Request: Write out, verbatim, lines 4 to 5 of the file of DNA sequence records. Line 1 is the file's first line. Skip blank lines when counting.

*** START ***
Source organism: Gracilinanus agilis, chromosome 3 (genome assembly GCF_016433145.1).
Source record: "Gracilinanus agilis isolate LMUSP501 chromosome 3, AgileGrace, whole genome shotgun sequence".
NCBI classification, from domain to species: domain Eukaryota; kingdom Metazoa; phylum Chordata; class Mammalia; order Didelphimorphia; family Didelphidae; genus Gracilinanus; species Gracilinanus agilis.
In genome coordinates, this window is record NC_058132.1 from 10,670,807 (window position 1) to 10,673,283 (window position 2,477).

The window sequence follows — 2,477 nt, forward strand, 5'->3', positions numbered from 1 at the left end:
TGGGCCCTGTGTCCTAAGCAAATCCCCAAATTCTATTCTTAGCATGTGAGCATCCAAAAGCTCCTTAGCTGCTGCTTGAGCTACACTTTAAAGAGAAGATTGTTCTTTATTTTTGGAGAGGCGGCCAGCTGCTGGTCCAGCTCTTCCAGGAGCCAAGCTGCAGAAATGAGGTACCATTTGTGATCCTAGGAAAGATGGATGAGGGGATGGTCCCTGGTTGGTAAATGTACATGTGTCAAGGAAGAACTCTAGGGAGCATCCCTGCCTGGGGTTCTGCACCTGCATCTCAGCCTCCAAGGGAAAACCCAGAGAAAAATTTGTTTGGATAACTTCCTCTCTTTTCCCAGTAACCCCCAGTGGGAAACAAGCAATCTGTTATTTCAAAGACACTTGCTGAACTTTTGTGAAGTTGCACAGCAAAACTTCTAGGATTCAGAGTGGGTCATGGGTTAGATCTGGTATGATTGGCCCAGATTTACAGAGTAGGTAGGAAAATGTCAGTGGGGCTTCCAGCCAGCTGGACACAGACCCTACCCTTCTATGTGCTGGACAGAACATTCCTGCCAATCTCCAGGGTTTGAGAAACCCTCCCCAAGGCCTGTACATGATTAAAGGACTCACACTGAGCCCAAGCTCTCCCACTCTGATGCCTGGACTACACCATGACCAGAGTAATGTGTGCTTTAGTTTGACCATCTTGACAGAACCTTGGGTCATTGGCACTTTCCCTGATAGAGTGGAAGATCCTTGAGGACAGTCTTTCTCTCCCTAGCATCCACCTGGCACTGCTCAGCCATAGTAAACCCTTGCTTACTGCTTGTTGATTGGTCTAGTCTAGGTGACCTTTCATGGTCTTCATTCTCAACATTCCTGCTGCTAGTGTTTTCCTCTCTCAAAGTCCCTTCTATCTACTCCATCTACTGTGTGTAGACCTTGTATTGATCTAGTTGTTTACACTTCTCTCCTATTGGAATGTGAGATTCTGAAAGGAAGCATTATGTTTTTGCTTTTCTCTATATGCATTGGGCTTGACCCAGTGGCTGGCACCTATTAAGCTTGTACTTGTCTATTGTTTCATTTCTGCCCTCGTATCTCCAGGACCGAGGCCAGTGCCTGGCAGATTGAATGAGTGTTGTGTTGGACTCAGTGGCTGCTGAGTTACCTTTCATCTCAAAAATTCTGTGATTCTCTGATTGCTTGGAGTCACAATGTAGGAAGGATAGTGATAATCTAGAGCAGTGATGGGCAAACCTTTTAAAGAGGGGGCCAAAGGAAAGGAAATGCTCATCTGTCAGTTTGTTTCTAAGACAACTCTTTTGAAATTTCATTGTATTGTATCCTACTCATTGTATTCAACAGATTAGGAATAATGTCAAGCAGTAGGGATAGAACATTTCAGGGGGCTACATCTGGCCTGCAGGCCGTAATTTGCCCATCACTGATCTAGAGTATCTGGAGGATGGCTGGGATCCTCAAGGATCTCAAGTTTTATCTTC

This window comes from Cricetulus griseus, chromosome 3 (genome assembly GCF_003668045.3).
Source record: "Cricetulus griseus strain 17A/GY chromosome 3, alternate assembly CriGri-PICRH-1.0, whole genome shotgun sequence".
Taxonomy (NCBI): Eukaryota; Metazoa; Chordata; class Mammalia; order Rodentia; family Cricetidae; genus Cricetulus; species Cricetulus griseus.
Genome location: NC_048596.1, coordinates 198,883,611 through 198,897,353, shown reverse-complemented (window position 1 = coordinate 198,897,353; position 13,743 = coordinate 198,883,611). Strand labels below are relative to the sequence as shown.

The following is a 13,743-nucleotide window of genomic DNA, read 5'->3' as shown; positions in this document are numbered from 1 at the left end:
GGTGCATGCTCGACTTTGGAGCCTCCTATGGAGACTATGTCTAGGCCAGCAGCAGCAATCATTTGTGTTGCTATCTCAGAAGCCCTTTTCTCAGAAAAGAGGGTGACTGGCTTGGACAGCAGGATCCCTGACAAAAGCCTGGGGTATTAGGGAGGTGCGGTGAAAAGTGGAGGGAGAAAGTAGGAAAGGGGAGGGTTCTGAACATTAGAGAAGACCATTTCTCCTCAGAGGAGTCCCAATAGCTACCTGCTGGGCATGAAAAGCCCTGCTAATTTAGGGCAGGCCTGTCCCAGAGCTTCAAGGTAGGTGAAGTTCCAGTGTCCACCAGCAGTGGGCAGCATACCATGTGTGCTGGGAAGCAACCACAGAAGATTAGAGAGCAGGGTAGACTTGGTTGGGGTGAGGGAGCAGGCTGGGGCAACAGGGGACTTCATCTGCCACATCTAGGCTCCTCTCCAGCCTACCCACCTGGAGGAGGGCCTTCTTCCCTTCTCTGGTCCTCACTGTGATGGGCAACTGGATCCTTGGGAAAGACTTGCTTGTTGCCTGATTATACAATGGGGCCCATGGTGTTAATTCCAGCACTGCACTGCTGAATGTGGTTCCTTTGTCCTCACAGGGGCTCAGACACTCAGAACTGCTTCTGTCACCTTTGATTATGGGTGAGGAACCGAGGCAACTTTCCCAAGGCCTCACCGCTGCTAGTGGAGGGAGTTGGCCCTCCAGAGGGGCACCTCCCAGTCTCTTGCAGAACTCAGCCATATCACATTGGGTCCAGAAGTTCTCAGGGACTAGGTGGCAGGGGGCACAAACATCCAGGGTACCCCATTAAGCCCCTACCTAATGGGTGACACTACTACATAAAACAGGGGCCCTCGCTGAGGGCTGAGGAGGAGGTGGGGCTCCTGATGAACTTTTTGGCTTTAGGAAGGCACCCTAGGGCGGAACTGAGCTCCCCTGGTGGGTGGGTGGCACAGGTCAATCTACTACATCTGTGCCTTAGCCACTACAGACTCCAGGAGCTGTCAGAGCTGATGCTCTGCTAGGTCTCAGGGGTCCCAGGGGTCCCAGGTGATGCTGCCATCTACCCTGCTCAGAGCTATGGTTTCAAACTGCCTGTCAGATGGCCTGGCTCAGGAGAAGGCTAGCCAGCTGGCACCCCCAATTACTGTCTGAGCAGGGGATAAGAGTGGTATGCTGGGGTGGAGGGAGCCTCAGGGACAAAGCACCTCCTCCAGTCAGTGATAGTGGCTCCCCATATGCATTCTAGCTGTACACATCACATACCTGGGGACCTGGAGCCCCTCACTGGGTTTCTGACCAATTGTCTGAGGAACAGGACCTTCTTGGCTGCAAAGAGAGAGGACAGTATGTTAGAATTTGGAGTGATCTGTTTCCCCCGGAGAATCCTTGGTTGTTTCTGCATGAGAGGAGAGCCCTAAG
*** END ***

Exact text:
In genome coordinates, this window is record NC_058132.1 from 10,670,807 (window position 1) to 10,673,283 (window position 2,477).

The window sequence follows — 2,477 nt, forward strand, 5'->3', positions numbered from 1 at the left end: